Forecast for Sunday to Sunday Night:

The main part of the storm will impact BC during this period with snowfall/rainfall rates increasing across the Coast Range during the day on Sunday.

Snow levels will remain in the 900-1,200 meter (3,000-4,000 feet) range through about mid-afternoon Sunday, then a cold front will arrive mid/late afternoon with snow levels falling to 150-450 meters (500-1,500 feet) on Sunday night with snow continuing (heaviest in the evening).

Snow totals on Sunday-Sunday night will generally range from 15-30 cm (6-12") at Whistler and across the North Shore Mountains with Monday morning looking like a solid late-season powder day at Whistler and Grouse Mountain. 

The Interior will stay dry for much of the day on Sunday with snow and rain shower activity just getting underway in the afternoon. In other words, the main round of snow will be just a little too late for closing day across the remainder of Interior ski areas that are still open this week (Revy, Kicking Horse, Silver Star, Pano, and Fernie). 

Snowfall will become heavier and more widespread across the Interior on Sunday night as the cold front moves through.

Snow levels prior to the cold front on Sunday afternoon/early evening will range from 1,500-1,800 meters (5,000-6,000 feet) across the Interior, but will fall 600-900 meters (2,000-3,000 feet) or in some cases lower on Sunday night.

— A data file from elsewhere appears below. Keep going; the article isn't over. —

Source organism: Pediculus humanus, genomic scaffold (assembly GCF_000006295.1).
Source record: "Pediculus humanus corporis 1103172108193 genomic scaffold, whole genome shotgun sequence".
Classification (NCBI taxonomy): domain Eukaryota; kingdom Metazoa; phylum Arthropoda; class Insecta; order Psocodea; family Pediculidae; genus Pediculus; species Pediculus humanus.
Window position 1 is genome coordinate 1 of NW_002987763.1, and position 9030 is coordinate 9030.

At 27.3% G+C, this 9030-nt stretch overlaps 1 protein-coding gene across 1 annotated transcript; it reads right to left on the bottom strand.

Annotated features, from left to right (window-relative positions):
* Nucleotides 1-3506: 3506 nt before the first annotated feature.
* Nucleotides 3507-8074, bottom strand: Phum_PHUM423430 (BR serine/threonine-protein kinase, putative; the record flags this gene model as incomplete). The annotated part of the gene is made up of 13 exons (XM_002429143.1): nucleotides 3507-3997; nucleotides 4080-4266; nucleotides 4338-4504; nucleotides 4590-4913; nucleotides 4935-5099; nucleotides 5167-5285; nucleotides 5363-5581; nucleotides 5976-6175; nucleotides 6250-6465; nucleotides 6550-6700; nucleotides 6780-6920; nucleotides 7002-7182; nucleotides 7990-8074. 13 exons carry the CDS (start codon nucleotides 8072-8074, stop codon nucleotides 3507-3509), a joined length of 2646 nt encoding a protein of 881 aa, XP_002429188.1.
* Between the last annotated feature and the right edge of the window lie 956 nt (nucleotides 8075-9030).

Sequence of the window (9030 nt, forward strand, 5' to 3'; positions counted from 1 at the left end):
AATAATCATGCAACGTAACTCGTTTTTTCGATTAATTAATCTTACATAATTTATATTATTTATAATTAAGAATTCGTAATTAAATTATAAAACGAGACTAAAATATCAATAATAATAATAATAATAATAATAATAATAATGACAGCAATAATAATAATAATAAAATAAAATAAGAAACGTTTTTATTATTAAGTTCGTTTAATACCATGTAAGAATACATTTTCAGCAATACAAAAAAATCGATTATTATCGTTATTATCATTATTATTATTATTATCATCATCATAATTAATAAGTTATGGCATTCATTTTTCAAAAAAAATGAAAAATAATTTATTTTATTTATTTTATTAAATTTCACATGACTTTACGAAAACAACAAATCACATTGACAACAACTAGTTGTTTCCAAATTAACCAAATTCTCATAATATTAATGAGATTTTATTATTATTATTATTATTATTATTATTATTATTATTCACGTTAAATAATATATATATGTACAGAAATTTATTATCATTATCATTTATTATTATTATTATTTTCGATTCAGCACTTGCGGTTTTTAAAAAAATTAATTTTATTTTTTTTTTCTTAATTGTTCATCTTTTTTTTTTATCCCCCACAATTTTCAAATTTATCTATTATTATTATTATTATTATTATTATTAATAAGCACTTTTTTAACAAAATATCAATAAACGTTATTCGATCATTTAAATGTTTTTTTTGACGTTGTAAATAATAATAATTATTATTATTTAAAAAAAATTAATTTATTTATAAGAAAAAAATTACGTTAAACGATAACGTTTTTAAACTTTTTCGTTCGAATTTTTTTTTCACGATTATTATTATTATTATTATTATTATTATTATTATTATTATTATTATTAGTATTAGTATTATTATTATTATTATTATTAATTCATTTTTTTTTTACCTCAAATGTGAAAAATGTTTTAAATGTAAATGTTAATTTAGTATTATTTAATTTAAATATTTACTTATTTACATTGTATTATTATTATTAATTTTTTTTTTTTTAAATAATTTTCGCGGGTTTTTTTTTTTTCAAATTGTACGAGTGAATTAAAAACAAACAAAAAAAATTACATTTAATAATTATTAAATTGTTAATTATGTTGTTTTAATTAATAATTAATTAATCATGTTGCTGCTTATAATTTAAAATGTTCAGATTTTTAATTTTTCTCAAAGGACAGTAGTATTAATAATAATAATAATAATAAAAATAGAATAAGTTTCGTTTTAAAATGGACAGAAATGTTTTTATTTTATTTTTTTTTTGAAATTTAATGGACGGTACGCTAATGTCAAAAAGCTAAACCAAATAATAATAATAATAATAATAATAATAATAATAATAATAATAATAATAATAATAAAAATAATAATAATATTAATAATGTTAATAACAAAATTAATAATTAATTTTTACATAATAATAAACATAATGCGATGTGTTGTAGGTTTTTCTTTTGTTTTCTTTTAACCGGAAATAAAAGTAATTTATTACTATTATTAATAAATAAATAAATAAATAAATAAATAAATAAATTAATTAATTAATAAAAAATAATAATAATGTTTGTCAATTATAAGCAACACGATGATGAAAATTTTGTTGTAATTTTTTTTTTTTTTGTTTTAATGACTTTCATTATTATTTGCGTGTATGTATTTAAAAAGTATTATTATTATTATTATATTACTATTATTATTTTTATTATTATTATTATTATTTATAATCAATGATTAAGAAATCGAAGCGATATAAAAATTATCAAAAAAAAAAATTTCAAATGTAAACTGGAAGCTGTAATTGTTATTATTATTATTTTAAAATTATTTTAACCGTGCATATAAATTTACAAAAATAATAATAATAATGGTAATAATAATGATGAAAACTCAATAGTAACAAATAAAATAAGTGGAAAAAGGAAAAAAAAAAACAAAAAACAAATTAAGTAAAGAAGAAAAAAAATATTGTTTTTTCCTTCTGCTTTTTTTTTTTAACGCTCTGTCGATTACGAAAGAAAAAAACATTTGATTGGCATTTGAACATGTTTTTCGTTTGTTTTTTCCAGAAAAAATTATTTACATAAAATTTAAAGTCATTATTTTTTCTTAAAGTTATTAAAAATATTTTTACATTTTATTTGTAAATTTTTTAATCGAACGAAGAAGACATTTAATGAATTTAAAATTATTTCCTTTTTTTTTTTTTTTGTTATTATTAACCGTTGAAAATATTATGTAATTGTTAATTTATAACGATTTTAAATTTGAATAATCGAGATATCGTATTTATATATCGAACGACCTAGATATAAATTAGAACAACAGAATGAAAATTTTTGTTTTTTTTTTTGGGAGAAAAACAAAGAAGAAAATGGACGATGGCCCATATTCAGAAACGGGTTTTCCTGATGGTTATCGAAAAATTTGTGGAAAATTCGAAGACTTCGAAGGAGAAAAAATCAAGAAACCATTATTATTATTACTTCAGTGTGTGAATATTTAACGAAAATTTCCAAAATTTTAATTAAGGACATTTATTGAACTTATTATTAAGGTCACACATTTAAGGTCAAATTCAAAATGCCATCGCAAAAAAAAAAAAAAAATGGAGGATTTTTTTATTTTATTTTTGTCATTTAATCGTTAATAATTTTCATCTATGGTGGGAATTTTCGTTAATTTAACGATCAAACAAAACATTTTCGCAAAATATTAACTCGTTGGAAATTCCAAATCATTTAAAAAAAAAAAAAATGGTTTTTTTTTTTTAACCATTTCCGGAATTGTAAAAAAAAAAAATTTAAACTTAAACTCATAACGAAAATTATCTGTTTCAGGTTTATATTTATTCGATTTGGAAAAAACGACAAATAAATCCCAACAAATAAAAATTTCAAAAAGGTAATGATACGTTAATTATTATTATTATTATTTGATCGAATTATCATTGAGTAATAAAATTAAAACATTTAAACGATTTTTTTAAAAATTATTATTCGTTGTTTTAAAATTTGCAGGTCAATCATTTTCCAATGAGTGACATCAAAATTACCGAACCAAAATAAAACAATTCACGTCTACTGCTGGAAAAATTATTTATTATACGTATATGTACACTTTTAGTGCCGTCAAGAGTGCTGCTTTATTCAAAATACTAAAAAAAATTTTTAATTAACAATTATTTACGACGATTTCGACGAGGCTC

Snowfall across the favored higher terrain of the Monashees, Selkirks, and Purcells (western slopes and upper eastern slopes) should generally range from 10-25 cm (4-10") on Sunday night and Monday morning.

Forecast for Monday:

On the backside of Sunday's storm, lingering moisture and instability will result in additional snow showers (locally moderate to heavy snowfall rates possible) along with low snow levels. Energy from a trailing disturbance could also be a factor in resulting in fairly widespread snow shower activity from time to time.

Extended Forecast

From Tuesday (April 18th) through the end of next week, a generally active pattern is expected to continue with storm systems moving through every couple of days, resulting in frequent snow/rain showers with brief breaks in between. 

Temperatures also look to stay colder than average and snow levels will generally be on the lower side for late April as a result.

Thanks so much for reading! I will be posting my final BC Daily Snow of the season on Saturday (April 15).



Projected Ski Resort Closing Dates:

CLOSED (as of April 13):

Manning Park

Sasquatch Mountain


Red Mountain


Mt. Seymour

Mt. Washington

Shames Mountain

Big White

Sun Peaks


Powder King

April 16th:



Kicking Horse


Silver Star

April 23rd:

Hudson Bay Mountain

May 14th:

Grouse Mountain

May 22nd:


About Our Forecaster

Alan Smith


Alan Smith received a B.S. in Meteorology from Metropolitan State University of Denver and has been working in the private sector since 2013. When he’s not watching the weather from the office, Alan loves to spend time outdoors skiing, hiking, and mountain biking, and of course keeping an eye on the sky for weather changes while recreating.